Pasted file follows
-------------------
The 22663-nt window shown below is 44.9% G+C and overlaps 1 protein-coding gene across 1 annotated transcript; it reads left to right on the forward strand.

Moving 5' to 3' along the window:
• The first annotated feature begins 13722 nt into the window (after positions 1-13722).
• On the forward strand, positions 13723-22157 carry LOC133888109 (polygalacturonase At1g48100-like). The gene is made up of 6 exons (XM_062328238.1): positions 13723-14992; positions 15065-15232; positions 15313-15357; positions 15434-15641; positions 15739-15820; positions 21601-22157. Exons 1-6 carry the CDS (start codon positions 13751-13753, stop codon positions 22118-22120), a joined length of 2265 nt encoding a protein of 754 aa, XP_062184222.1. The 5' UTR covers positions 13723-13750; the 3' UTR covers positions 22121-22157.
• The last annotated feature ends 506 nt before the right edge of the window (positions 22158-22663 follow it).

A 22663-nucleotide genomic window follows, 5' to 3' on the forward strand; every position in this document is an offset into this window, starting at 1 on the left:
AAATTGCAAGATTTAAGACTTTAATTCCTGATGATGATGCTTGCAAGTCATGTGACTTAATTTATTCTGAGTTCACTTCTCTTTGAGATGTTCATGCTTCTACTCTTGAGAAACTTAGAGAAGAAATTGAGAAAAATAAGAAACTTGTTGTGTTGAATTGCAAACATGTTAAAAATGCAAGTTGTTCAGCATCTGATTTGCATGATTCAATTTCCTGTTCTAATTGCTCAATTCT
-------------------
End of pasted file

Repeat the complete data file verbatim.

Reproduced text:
The 22663-nt window shown below is 44.9% G+C and overlaps 1 protein-coding gene across 1 annotated transcript; it reads left to right on the forward strand.

Moving 5' to 3' along the window:
• The first annotated feature begins 13722 nt into the window (after positions 1-13722).
• On the forward strand, positions 13723-22157 carry LOC133888109 (polygalacturonase At1g48100-like). The gene is made up of 6 exons (XM_062328238.1): positions 13723-14992; positions 15065-15232; positions 15313-15357; positions 15434-15641; positions 15739-15820; positions 21601-22157. Exons 1-6 carry the CDS (start codon positions 13751-13753, stop codon positions 22118-22120), a joined length of 2265 nt encoding a protein of 754 aa, XP_062184222.1. The 5' UTR covers positions 13723-13750; the 3' UTR covers positions 22121-22157.
• The last annotated feature ends 506 nt before the right edge of the window (positions 22158-22663 follow it).

A 22663-nucleotide genomic window follows, 5' to 3' on the forward strand; every position in this document is an offset into this window, starting at 1 on the left:
AAATTGCAAGATTTAAGACTTTAATTCCTGATGATGATGCTTGCAAGTCATGTGACTTAATTTATTCTGAGTTCACTTCTCTTTGAGATGTTCATGCTTCTACTCTTGAGAAACTTAGAGAAGAAATTGAGAAAAATAAGAAACTTGTTGTGTTGAATTGCAAACATGTTAAAAATGCAAGTTGTTCAGCATCTGATTTGCATGATTCAATTTCCTGTTCTAATTGCTCAATTCT